as temperatures rise, Dayton Children’s reminds the community to never leave a child alone in the car
As temperatures continue to rise in the Miami Valley, Dayton Children’s Hospital and Safe Kids Greater Dayton want to remind families to never leave a child alone in the car. This week, a 9-month-old died from hyperthermia (also known as heatstroke) in Florida after being left in a truck for hours. While many parents wonder how this could possibly happen, it actually happens more than you would think. Every 10 days in the United States a child dies when left alone in a hot car. This death in Florida is the 12th death this year nationwide and since 1998 more than 600 children have died as a result of hyperthermia.
“These tragedies are absolutely heartbreaking, and a reminder for all of us to be aware of the dangers of leaving a child alone in a car,” says Jessica Saunders, community relations manager and Safe Kids Greater Dayton Coordinator. “Many people are shocked to learn how hot the inside of a car can actually get. And cracking the window doesn’t help. That’s why Dayton Children’s and Safe Kids Greater Dayton is asking everyone to help protect kids from this preventable tragedy by never leaving a child alone in a car, not even for a minute. Bystanders can also help by calling 911 if they see a child alone in a car.”
It doesn’t have to be the middle of the summer for a child to get overheated. Even with seemingly mild temperatures outside, the temperatures inside a car can rise 20 degrees in as little as 10 minutes. A child’s body heats up three to five times faster than an adult’s, making them more susceptible to heatstroke.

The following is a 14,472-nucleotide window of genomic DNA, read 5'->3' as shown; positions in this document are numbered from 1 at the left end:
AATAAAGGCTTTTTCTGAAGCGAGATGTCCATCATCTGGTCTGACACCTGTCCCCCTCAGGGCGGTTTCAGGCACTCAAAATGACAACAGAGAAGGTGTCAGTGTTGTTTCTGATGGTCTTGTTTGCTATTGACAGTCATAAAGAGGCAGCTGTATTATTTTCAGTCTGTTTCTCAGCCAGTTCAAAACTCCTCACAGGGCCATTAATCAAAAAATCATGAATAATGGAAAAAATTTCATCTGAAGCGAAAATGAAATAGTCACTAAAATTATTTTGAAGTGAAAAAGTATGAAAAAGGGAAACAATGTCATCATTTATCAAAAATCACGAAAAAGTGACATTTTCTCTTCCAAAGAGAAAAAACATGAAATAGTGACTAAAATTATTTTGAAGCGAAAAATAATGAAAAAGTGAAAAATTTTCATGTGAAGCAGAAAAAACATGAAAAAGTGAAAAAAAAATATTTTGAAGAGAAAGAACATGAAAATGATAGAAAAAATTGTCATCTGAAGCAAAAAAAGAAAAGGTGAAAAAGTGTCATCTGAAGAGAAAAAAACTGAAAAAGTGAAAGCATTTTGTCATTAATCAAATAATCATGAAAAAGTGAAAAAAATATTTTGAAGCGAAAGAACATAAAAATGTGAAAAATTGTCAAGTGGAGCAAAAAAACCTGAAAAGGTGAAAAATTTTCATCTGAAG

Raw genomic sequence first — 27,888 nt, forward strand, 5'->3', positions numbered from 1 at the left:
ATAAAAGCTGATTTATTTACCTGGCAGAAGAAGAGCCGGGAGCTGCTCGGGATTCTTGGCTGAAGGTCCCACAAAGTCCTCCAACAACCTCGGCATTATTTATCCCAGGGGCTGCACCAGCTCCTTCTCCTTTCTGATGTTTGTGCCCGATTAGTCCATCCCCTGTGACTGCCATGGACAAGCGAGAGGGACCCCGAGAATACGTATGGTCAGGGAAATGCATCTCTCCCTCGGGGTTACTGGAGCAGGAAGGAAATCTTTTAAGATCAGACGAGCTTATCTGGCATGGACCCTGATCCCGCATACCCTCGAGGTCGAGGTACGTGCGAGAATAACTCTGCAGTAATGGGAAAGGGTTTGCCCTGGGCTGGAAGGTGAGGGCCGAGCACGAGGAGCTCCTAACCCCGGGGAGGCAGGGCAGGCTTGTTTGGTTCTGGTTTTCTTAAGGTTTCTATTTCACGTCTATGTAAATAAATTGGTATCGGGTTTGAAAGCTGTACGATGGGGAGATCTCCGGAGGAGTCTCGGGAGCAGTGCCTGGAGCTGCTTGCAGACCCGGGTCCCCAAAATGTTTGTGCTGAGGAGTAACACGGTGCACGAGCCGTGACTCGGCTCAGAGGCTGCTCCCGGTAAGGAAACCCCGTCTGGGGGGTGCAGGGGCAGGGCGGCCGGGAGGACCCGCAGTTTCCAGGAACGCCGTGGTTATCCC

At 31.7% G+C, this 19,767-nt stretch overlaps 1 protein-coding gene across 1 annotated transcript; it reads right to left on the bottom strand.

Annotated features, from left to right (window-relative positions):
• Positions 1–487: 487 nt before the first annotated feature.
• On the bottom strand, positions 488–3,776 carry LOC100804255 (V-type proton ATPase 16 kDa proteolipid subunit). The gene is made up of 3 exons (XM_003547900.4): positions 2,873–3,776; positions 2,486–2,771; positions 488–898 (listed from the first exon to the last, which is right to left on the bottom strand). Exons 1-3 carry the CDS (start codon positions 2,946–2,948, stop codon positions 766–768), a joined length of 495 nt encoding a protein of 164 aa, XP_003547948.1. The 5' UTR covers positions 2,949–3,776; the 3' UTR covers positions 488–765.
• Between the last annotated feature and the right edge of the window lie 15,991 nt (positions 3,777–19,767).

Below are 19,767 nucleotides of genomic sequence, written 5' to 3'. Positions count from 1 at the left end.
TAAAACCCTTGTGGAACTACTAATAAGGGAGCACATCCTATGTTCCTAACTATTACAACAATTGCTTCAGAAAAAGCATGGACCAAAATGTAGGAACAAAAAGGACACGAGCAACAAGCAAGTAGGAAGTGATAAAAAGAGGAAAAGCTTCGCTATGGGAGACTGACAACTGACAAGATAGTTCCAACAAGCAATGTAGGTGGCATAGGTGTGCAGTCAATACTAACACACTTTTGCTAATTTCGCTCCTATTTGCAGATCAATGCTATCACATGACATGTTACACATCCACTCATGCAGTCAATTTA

“Heatstroke occurs which the body loses its ability to regulate its own temperature,” says Patricia Abboud, MD, pediatric intensivist at Dayton Children’s and a member of the Dayton Children’s Dr. Mom Squad. “If left untreated, body temperature can soar to 106º F (41.1º C) or even higher, leading to brain damage or even death. Prompt medical treatment is essential to bring the body temperature under control.”
To help prevent these tragedies, Safe Kids Worldwide, with the support of the General Motors Foundation, created Never Leave Your Child Alone in a Car (NLYCAC) as part of its Buckle Up program, a national initiative established 17 years ago to keep children and families safe in and around cars.
Together, we can reduce the number of heatstroke deaths and near misses by remembering to ACT.
- A: Avoid heatstroke-related injury and death by never leaving your child alone in a car, not even for a minute. And make sure to keep your car locked when you’re not in it so kids don’t get in on their own.
- C: Create reminders by putting something on the backseat of your car next to your child such as a briefcase, a purse or a cell phone that is needed at your final destination. This is especially important if you’re not following your normal routine.
- T: Take action. If you see a child alone in a car, call 911. Emergency personnel want you to call. They are trained to respond to these situations. One call could save a life.
To gain perspective on such a tragic incident, we ask that concerned citizens read “Fatal Distraction: Forgetting a Child in the Backseat of a Car Is a Horrifying Mistake. Is It a Crime?” by Gene Weingarten, Washington Post Staff Writer.
Additional prevention information can be found at www.safekids.org/heatstroke.
For more safety information, please visit www.safekids.org.
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